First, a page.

Before you start
If you have any pre-existing injuries or health management concerns, please consult a physiotherapist or doctor before starting a running program. This checklist (endorsed by Sports Medicine Australia) may help – complete Stage 1 to help you decide if you need to seek medical advice. Australian Adult Pre-Exercise Screening Tool
What do I need?
There’s really only one essential piece of gear – good running shoes. Running in old or unsuitable shoes can lead to injury. We strongly recommend that you visit a specialist running store to have the correct shoes fitted before you start running. The staff will help you to find the right pair of shoes for your foot biomechanics, experience, goals and budget. Good running shoes doesn’t mean the most expensive – it means the right pair for your circumstances.
Your clothing should be comfortable, non-chafing, and sweat-wicking. You don’t need fancy compression tights or expensive clothes to start running. Likewise, you don’t need GPS watches or apps but if they help your motivation then by all means use them – they can be a useful training aid and a record of your progress. When starting out a basic watch or one of the many free apps will be perfectly adequate.
How do I start?
By walking! It is rare that a beginner can run any distance straight away so don’t be discouraged if you can’t run more than a few hundred metres. This is normal! The key to running is to gradually increase your running distance until you can run continuously without taking walk breaks. If you can walk for 30 to 60 minutes at a brisk pace (you can hold a conversation, but your heart rate is elevated) then you are ready to start running. Our Couch to 5km plan will get you started.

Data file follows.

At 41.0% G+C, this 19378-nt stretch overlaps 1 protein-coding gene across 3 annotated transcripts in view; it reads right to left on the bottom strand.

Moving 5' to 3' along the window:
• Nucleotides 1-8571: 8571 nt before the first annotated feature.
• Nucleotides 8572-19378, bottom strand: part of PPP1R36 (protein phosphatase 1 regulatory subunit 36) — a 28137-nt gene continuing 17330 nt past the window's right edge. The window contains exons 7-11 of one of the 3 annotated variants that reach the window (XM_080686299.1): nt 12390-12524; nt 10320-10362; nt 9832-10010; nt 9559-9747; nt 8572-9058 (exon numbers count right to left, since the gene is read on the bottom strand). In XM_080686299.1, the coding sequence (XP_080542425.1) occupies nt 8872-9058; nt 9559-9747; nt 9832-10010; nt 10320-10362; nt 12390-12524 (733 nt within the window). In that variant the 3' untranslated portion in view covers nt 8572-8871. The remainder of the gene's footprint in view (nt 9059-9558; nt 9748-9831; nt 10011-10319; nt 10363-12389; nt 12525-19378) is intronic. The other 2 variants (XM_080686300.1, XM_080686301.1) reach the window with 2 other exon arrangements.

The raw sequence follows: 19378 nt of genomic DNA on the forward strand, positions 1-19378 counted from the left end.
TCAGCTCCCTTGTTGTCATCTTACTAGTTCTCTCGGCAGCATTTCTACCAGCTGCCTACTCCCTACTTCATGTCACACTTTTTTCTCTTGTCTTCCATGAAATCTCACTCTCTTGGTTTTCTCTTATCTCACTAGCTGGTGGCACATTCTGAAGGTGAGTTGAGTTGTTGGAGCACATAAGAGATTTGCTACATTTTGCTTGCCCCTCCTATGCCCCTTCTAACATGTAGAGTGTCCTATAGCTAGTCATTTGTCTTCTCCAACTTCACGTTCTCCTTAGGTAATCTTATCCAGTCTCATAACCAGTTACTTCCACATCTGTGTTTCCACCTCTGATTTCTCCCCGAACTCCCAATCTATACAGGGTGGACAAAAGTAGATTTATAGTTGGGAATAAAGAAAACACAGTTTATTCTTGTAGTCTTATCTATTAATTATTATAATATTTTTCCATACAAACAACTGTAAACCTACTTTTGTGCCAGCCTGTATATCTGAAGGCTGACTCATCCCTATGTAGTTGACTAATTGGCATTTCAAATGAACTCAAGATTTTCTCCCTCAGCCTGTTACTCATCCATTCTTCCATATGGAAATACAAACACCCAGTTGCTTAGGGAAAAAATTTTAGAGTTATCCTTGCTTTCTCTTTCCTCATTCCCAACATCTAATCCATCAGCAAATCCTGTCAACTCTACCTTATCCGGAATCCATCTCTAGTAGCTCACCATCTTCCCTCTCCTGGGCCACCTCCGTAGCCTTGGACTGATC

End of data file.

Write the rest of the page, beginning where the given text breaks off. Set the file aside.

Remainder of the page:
How many times a week do I have to train?
Running improvement occurs when you are consistent and persistent. We recommend walk/running four to five times a week, for six weeks, to be able to run 5km with no breaks.
What about cross-training and rest?
Cross-training is very beneficial for running, particularly strength building activities such as weights or yoga. Cycling and swimming are also great cross-training particularly for injured runners. So if these activities are part of your usual routine you should continue them. Rest is vitally important to allow your body to adapt to change and grow stronger. Try to have at least one day a week where you take a complete rest from strenuous exercise.
Isn’t running bad for my knees?
There is no evidence to suggest that running causes joint deterioration in people without pre-existing knee injuries. Running can actually decrease the chance of developing osteoarthritis in the knee. See here for the science stuff.
If you have a pre-existing knee injury, you should definitely seek advice from a physiotherapist before embarking on a running programme.
Are there groups I can join?